Monday, September 1, 2014

Thoughts of a Lean Startup Practitioner

Paul Chen

Last week at AIPBusiness Link in Krakow, Ian Scarffe gave an introductory lecture and workshop about how to use lean startup model as evangelised by Steve Blank, Bob Dorf and Eric Ries. He explained the general idea of Lean Startup and how to get out of the building and conduct proper customer discovery. Ian is a serial entrepreneur, who is now living in Krakow. Ian is one of the leaders and believers in the Krakow Startup Community. I had a chance to sit down to chat with Ian about his experiences and what he thinks would help the community reach new levels.

Hello Ian, that was an intriguing talk. How do you feel about the feedback of the audience?
We had a limited number of seats available for the workshop, and to see the room overflow was a nice sign, it proves that there are a lot of people wanting to learn more about Lean Startup process and what I refer to as Lean Business Development. It is also good to know that companies like Business Link are getting behind the lean startup movement.
There were some nice ideas presented, which one did you feel has the most promise?
I am working with some of the participants now, helping them to conduct the first phase of customer discovery and to confirm what ideas are worth investigating more. The most promising idea was a “uber” style of business for physical things.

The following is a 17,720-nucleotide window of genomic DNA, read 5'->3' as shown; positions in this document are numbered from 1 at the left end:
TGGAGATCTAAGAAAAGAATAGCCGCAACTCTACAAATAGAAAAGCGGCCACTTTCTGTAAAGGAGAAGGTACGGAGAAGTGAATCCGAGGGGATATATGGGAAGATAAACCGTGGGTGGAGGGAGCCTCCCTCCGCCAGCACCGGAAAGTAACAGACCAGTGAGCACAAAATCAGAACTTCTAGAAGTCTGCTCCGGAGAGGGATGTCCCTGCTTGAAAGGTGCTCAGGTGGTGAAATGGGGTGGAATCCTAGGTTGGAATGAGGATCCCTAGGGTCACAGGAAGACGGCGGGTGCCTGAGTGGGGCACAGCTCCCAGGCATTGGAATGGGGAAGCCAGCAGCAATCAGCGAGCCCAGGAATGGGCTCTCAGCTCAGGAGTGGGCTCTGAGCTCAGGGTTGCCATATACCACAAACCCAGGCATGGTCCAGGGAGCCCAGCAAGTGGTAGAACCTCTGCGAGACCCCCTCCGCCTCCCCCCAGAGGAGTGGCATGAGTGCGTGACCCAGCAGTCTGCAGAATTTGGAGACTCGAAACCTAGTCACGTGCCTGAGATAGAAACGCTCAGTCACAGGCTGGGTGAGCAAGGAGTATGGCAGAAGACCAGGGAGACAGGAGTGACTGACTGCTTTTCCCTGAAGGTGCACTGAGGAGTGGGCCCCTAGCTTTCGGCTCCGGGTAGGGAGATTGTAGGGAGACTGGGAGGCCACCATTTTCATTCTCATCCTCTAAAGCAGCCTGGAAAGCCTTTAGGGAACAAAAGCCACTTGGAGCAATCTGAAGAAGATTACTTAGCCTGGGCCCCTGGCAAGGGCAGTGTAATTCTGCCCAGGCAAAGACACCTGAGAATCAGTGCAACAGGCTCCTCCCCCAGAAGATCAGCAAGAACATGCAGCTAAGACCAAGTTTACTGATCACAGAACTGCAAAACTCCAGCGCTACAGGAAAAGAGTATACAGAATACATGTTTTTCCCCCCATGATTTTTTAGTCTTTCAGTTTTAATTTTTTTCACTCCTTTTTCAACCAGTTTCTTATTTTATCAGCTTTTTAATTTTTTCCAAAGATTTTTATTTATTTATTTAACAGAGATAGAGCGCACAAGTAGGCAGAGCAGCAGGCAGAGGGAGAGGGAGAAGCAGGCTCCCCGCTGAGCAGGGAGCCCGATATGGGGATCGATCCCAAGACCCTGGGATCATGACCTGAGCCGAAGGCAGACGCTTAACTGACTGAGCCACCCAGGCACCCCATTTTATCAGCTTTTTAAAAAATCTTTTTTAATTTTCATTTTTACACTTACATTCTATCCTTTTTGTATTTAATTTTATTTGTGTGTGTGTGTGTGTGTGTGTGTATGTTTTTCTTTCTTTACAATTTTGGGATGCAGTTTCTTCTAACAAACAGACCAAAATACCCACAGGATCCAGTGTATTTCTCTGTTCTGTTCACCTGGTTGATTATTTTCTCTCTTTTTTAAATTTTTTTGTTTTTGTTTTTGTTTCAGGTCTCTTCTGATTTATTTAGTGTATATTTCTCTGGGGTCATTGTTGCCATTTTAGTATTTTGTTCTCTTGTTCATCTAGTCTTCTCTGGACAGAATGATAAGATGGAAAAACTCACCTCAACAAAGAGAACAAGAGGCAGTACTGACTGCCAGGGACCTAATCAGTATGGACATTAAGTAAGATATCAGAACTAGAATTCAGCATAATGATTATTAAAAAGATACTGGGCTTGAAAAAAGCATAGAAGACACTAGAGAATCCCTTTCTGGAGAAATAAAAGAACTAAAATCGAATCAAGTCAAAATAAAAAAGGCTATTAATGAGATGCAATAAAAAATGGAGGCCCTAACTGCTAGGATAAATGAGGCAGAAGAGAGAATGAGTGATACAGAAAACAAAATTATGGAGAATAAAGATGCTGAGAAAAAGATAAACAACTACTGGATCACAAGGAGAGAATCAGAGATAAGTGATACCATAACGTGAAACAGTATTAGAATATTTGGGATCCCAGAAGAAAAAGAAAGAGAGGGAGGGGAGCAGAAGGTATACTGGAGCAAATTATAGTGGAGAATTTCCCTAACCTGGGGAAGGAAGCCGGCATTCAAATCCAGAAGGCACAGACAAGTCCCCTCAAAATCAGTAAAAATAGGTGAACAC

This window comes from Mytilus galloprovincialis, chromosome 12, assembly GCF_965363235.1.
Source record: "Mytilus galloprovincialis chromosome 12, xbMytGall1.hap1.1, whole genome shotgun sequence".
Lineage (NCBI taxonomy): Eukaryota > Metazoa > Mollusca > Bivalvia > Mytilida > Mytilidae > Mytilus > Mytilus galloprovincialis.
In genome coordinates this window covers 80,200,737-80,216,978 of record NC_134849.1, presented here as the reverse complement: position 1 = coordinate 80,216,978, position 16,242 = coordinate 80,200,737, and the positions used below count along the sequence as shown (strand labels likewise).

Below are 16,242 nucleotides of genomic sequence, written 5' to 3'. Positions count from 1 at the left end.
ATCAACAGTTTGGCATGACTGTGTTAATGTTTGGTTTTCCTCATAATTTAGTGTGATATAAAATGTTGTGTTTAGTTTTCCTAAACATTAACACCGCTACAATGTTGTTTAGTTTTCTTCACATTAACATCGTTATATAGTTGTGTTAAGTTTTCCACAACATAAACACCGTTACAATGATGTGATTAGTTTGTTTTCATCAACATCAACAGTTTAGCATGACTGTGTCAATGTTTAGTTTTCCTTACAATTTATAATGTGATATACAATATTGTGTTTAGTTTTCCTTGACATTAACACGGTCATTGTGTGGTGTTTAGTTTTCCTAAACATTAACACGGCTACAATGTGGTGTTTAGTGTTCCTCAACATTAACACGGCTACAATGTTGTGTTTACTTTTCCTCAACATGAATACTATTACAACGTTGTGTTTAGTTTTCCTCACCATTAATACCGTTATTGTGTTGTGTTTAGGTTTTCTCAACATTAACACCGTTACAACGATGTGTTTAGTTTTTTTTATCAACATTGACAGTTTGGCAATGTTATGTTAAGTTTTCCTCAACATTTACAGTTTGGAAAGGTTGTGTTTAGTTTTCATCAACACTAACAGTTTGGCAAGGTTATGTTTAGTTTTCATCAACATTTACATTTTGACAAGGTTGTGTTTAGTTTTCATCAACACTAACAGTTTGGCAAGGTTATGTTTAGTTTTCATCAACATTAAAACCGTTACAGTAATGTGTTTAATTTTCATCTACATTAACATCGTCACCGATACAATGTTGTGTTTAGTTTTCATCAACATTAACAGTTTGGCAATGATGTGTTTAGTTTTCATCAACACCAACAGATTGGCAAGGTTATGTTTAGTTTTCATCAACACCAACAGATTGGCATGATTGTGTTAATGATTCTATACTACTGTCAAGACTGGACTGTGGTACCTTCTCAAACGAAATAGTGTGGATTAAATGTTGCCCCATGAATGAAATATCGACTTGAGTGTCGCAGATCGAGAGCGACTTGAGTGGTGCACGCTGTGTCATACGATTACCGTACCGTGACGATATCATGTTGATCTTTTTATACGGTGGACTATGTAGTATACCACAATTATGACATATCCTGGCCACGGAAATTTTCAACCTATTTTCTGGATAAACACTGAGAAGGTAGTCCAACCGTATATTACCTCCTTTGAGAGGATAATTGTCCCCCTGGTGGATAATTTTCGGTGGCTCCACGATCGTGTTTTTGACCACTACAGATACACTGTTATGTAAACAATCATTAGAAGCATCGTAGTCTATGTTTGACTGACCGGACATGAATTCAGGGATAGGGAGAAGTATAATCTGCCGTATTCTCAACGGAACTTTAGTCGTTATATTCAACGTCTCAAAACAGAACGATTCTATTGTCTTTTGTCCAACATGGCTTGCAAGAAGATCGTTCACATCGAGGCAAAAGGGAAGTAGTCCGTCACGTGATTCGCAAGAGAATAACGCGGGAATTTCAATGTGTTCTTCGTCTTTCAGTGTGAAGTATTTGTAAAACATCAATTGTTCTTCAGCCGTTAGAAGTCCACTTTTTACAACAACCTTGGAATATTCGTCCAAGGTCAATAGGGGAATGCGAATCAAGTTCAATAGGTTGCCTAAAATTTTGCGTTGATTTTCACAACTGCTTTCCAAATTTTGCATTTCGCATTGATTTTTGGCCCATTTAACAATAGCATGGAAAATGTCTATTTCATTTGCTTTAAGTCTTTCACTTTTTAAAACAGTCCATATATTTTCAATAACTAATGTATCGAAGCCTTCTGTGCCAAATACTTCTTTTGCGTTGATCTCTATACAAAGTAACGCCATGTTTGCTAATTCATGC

Is there any concept that you feel the audience isn't really understanding yet?
One thing that needs to be clear is that startup enthusiasts need to understand the concept of “getting out of the building” and gaining quality feedback from potential customers, moreover, that the process is not a one time event, it is a continuous process; as you confirm your first hypothesis, you may need to change direction or the model somewhat and then you need to “get out of the building” and recheck the new version with a new set of potential customers, and so on and so forth.
How did you get into the practice of lean startup?
Having years of experience as an entrepreneur teaches you many lessons, some of them are you are able to learn along the way and some of them you are forced to learn. I have had some terrible failures along the way, as do most entrepreneurs, and it was due to the failures that I learned to work on the ideas that fit with the market demands, hence the meaning of product market fit, an integral part of lean startup.
What process in Lean Startup is the most appealing to you?
I have always had a passion for customer service, and if you understand what makes good customer relations you then can understand what you need to do to deliver a unique product and or service to the customer or end user. This is all part of lean startup, discovering your customers and then delivering the desired product or service. This is one aspect of lean startup that is both exciting and rewarding.
Some people think that lean startup is about being cheap, how do you dispel that notion?